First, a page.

Desert Road Trip Tips
Keep your dog safe from rattlesnake bites


lucky1206“Approximately 300,000 dogs and cats are bitten by venomous snakes each year in the United States. Rattlesnake venom can cause serious injury and even death.”

Summer is in full swing.  The days are longer and we spend more time doing things outdoors.  If you take your dog on hikes and on road trips you need to make sure they are comfortable and safe.  This includes the heat as well as dangers you may encounter on the trails such as rattlesnakes, scorpions and other hazards.  This tip is about how to keep your dog safe from rattlesnakes.

When out on the trail, dogs love to romp and play in the bushes and nearby streams.  These are the areas where they may run into rattlesnakes.  The snakes like to hide in the shade under bushes, in holes, under rocks and in areas where there is water.  

To avoid snakes . . .

– Keep your dog on a leash
– Stay on the trail or path
– Don’t let your dogs dig in holes
– Keep your dogs away from piles of debris, logs and rock piles
– Be careful around the banks of ponds, creeks and streams

It is not always easy to keep your dog on a leash and out of trouble, especially when your dog has a ton of energy and wants to go explore, but a leash may save your dogs life.  Especially if you are in a remote area far from emergency services.

Snakes typically find shade on sunny days and come out at dusk when the temperatures are cooler and when their prey is most active.  Rattlesnakes tend to be more active in the spring when they first come out of hibernation and in the late summer, early fall when they breed.

If you frequently go out on the trail with your dog in areas where rattlesnakes are common or if you live in an area where rattlesnakes are abundant, you may also want to invest in snake avoidance training in addition to the rattlesnake vaccination now available in the U.S.

When hiking with your dog remember to take the following things with you . . .

-Make sure you have the phone number of the closest 24-hour emergency vet service if you are hiking or walking after hours or on the weekend.

-Pack a lightweight towel or blanket to use as a sling in case your dog needs to be carried back to your car.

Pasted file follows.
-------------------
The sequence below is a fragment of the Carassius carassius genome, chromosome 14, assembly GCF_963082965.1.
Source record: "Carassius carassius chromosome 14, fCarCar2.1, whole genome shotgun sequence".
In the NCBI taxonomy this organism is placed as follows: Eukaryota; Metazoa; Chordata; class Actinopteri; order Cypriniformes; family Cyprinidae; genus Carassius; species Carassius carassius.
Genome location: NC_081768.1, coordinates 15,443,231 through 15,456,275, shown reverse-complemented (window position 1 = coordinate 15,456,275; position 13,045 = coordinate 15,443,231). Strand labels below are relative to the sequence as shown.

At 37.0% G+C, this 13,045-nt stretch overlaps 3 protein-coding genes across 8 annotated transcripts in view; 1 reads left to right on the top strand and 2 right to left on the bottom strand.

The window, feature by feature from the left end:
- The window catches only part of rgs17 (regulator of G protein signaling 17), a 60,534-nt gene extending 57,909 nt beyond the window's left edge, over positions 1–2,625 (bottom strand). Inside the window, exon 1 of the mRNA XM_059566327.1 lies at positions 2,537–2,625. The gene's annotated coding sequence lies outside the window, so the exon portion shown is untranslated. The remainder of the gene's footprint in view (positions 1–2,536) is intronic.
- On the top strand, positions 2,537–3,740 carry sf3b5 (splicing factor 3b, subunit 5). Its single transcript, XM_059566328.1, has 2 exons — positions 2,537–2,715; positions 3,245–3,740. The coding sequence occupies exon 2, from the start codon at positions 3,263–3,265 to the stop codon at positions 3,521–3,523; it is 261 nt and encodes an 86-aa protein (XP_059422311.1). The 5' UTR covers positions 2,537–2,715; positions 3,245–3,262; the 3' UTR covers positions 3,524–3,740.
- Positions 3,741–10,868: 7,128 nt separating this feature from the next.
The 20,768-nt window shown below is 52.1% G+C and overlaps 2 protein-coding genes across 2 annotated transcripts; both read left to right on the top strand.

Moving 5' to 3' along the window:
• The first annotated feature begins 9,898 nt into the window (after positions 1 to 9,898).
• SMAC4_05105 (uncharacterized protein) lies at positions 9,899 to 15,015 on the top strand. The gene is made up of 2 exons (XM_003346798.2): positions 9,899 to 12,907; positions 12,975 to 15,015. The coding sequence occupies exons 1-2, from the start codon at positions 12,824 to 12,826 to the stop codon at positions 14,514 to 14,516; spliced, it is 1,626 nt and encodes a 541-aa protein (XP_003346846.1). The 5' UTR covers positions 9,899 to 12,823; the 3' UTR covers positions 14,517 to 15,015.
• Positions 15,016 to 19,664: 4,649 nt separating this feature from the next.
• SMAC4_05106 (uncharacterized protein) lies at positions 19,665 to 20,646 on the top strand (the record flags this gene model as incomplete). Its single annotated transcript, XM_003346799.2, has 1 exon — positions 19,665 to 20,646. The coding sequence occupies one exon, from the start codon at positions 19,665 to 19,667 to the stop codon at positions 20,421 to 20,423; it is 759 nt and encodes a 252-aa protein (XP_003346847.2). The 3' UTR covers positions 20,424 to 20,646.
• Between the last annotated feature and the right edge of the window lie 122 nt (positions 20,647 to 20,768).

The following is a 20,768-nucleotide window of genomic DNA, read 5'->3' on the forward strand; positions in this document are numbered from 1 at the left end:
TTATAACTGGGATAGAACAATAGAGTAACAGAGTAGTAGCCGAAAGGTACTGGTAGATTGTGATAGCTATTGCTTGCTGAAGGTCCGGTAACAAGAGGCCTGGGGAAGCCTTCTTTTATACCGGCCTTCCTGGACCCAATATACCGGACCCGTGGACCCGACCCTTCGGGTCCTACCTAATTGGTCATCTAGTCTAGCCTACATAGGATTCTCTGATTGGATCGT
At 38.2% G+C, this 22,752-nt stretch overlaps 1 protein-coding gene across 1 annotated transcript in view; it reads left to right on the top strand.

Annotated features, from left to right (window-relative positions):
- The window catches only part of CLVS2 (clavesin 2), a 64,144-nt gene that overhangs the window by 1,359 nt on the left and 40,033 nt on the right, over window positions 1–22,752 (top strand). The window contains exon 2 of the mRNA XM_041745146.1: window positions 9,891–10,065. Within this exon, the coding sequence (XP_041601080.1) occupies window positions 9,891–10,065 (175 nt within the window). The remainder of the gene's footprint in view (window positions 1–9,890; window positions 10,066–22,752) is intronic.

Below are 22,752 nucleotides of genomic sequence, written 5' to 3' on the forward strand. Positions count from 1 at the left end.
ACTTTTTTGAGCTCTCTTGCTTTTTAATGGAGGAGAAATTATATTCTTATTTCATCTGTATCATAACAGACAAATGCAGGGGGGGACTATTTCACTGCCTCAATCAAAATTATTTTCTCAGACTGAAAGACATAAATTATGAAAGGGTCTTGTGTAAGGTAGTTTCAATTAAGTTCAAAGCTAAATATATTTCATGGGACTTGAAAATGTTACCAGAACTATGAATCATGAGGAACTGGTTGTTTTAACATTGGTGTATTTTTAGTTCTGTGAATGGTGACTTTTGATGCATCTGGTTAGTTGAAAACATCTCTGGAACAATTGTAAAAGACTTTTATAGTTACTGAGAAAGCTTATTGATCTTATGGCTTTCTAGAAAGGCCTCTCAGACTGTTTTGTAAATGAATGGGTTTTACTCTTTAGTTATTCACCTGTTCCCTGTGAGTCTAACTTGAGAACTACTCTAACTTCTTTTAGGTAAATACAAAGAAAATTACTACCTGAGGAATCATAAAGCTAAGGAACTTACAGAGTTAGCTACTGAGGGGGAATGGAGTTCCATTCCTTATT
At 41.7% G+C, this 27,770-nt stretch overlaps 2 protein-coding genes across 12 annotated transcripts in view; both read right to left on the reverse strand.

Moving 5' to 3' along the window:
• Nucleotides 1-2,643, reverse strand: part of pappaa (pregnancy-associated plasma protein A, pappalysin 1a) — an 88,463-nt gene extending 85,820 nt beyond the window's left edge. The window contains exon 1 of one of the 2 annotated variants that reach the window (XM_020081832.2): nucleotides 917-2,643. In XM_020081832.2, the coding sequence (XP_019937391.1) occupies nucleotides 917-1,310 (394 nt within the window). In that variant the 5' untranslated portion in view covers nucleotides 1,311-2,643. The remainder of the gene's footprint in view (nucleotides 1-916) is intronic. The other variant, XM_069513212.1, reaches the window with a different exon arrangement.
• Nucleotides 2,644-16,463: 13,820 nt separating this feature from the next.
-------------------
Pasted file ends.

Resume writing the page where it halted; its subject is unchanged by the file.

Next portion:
-Always carry water and a bowl (collapsible) for your dog to drink water during your hike.

If your dog gets bitten by a rattlesnake you will need to get your dog to a vet as soon as possible.  If you have a small dog they may react faster to the venom than a larger dog.  If your dog is too heavy to carry you may have a problem.  Dogs can go into shock within minutes of a rattlesnake bite.  If there are two adults, a towel or blanket can be used as a sling to carry your dog back to your car.  Don’t cut the dog to try and suck out the poison.  Do not put ice on the wound as it will damage the tissue around the bite area.  You can use soap and water to clean the wound.

Snake Proofing aka avoidance training
There are professional dog trainers who can teach your dog to avoid rattlesnakes.  The techniques are a combination of shock collars with live snakes that have had their fangs removed.  It is important to choose a trainer with a good reputation for humane training techniques.   Trainers who use the highest level on the collar first are not taking the dogs responsiveness into consideration.  They should use a low level on the shock collar and increase it only as needed to get the response of avoidance from your dog.  Trainers who pull the dog towards the snake when the dog does not want to go near the snake is also considered inhumane.  The rattlesnakes should have their fangs removed for training purposes. They can grow a new pair of fangs within hours of initial fang removal.  Gluing or suturing a snakes mouth shut is considered inhumane.  Check references when taking your dog in for training.  You should also be involved in the training so you can learn what to do when you do encounter a snake with your dog.

Rattlesnake Vaccine
There is a new rattlesnake vaccine that helps a dog develop antibodies that help prevent an allergic reaction to the bite of a Western Diamondback Rattler.  The venom of other venomous snakes in the United States is similar to the venom of the Western Diamondback.  Because of these similarities, this vaccine also provides protection against the venoms of the Western Rattlesnake (including the Prairie, Great Basin, Northern and Southern Pacific Rattlesnakes), Sidewinder, Timber Rattlesnake, Massasauga and the Copperhead. This vaccine provides partial protection against the Eastern Diamondback Rattlesnake.

Dogs who are vaccinated have less pain, less swelling, less tissue damage and recover faster when bitten by a rattlesnake than dogs that are not vaccinated.  Even if your dog is vaccinated, a rattlesnake bite still needs medical attention.

Dogs who live and play where rattlesnakes are found are candidates for the vaccine. The vaccine is only available through a licensed veterinarian, so check with your vet to see if your dog should be vaccinated.

For more information about the vaccine please visit the Red Rock Biologics Web site.
http://www.redrockbiologics.com/risks.html

Snake Encounters
If you and your dog encounter a snake you should remain calm and act cautiously.  A rattlesnake can strike up to half the distance their length when coiled.  If they are on a ledge or on higher ground they can strike even longer distances.  If you are in striking distance get your dog to sit or remain still.  The snake will try and get away from you, but if you are too close or make a lot of movement they may strike at you or your dog in self-defense.  If you feel you can back away cautiously, do so slowly without any sudden movements.   If you are not in striking distance turn around and move away from the snake.  Let the snake clear the trail before continuing.  If you can go around it on another path, then do so at a safe distance.